A Tuesday report from the National Association of Realtors found U.S. homes sales tumbled to their lowest level in three years in December and house price increases decelerated. The association said existing home sales declined 6.4 percent to an adjusted annual rate of 4.99 million units last month, the lowest level since November 2015.
Economists polled by Reuters had forecast existing home sales falling 1.0 percent to a rate of 5.25 million units in December.
“The existing homes sales data looked really weak, and is concerning because it’s across a variety of types and regions,” BMO’s Hill added. “One of the outstanding questions in the market is that housing looks weak, but the fall in mortgage rates could restart the market.”
“That being said, given declines in consumer sentiment and volatility in the equity market, these will all will be headwinds,” he added.
—CNBC’s Silvia Amaro contributed to this report

Asia, Europe & US Markets Closing Report


Asian stocks slip amid concerns about the global economic outlook

Eustance Huang

Stocks in Asia declined on Tuesday as investor sentiment dipped on concerns about the global outlook, after the International Monetary Fund (IMF) slashed its world economic growth forecast on Monday.
In the Greater China region, the Shanghai composite declined about 1.18 percent to close at around 2,579.70 and the Shenzhen component fell 1.435 percent to finish its trading day at approximately 7,516.79. The Shenzhen composite also shed 1.171 percent to close at about 1,314.58.
Hong Kong’s Hang Seng index slipped almost 1 percent, as of its final hour of trading.
Beijing announced on Monday that the Chinese economy grew 6.6 percent in 2018, which was the slowest pace since 1990. Meanwhile, the official Xinhua News Agency reported that Chinese President Xi Jinping said the country needed to be on guard for “black swan” events while also preventing “grey rhino” events.
A black swan event is an unforeseen occurrence that has dire consequences whereas a grey rhino is an obvious threat that is ignored.
“The grey rhino is very clear, it’s the high level of debt in the whole economy from the government, the local government, and to the privately-owned enterprises and also the state-owned enterprises, this is one thing that nobody can overlook,” Francis Lun, CEO of Geo Securities, told CNBC’s “Street Signs ” on Tuesday.
“For the black swan event, last year we had the U.S.-China trade war and this year we don’t know ... what could happen but maybe ... the black swan can turn into a white swan and then we’ll reach some kind of agreement with the U.S. and ease the trade tensions,” Lun said.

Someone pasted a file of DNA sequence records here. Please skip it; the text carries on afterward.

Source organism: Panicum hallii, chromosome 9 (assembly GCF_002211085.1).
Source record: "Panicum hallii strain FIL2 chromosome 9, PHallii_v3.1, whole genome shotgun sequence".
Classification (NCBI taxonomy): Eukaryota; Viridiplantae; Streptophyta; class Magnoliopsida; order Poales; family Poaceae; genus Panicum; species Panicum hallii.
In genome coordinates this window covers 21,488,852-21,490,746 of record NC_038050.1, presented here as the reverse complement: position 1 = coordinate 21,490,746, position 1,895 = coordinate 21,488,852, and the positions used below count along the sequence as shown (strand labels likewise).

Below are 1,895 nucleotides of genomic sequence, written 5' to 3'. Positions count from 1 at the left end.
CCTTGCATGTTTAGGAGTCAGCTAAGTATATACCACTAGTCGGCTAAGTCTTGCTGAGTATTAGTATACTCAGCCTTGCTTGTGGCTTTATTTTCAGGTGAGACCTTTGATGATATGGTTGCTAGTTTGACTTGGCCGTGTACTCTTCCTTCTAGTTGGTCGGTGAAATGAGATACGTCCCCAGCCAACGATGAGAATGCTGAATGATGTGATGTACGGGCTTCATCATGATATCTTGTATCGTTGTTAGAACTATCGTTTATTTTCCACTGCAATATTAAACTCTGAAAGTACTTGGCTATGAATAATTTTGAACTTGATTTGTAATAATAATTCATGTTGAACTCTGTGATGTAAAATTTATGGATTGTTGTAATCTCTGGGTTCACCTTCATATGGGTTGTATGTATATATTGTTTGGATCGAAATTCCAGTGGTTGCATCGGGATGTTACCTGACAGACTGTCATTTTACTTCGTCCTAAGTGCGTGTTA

Officials from the U.S. and China are attempting to reach a deal to ease trade tensions between the two economic powerhouses, which rocked global markets for much of 2018.
In Japan, the Nikkei 225 fell 0.47 percent to close at 20,622.91 while the Topix index declined 0.63 percent to finish its trading day at 1,556.43. Shares of index heavyweight Fast Retailing, the company behind the Uniqlo chain of apparel stores, slipped 0.51 percent.
South Korea’s Kospi was lower by 0.32 percent to close at 2,117.77 despite the country’s economic growth for the fourth quarter of 2018 coming in above expectations.
Australia’s ASX 200 declined by 0.54 percent to close at 5,858.8, with the sectors mixed. The heavily-weighted financial subindex Down Under declined 1.18 percent as shares of the country’s so-called Big Four banks saw losses. Australia and New Zealand Banking Group slipped 1.45 percent, Commonwealth Bank of Australia declined 1.19 percent, Westpac fell 1.72 percent and National Australia Bank shed 1.28 percent.
Futures also pointed to a lower open for U.S. stocks on Tuesday. Dow Jones Industrial Average futures implied an opening decline of 178.35 points for the index, as of 2:01 a.m. ET Tuesday. S&P 500 and Nasdaq futures also pointed to losses.

Asia-Pacific Market Indexes Chart

NIKKEINikkei 225 IndexNIKKEI20622.91-96.42-0.47
HSIHang Seng IndexHSI27005.45-191.09-0.70
ASX 200S&P/ASX 200ASX 2005858.80-31.60-0.54
KOSPIKOSPI IndexKOSPI2117.77-6.84-0.32
CNBC 100CNBC 100 ASIA IDXCNBC 1007622.28-56.64-0.74
IMF cuts global forecast
The IMF reduced its estimate for global growth on Monday, cautioning that the economic momentum seen in recent years is slowing.
The IMF now projects a 3.5 percent growth rate worldwide for 2019 and 3.6 percent for 2020. These are 0.2 and 0.1 percentage points below its last forecasts in October — making it the second downturn revision in three months.
“A range of triggers beyond escalating trade tensions could spark a further deterioration in risk sentiment with adverse growth implications, especially given high levels of public and private debt,” the Fund said.
These potential triggers include a “no-deal” Brexit for the U.K. and a deeper-than-envisaged slowdown in China. The IMF report comes on the back of China reporting its slowest economic growth in almost three decades.
Speaking at the World Economic Forum in Davos, Christine Lagarde, managing director of the IMF, said: “After two years of solid expansion, the world economy is growing more slowly than expected and risks are rising. But even as the economy continues to move ahead ... it is facing significantly higher risks.”
The latest cut from the IMF “is just a confirmation of existing concerns of a slower 2019,” Singapore’s OCBC Treasury Research said in a morning note.
The U.S. dollar index, which tracks the greenback against a basket of its peers, was at 96.430 after touching an earlier low of 96.305.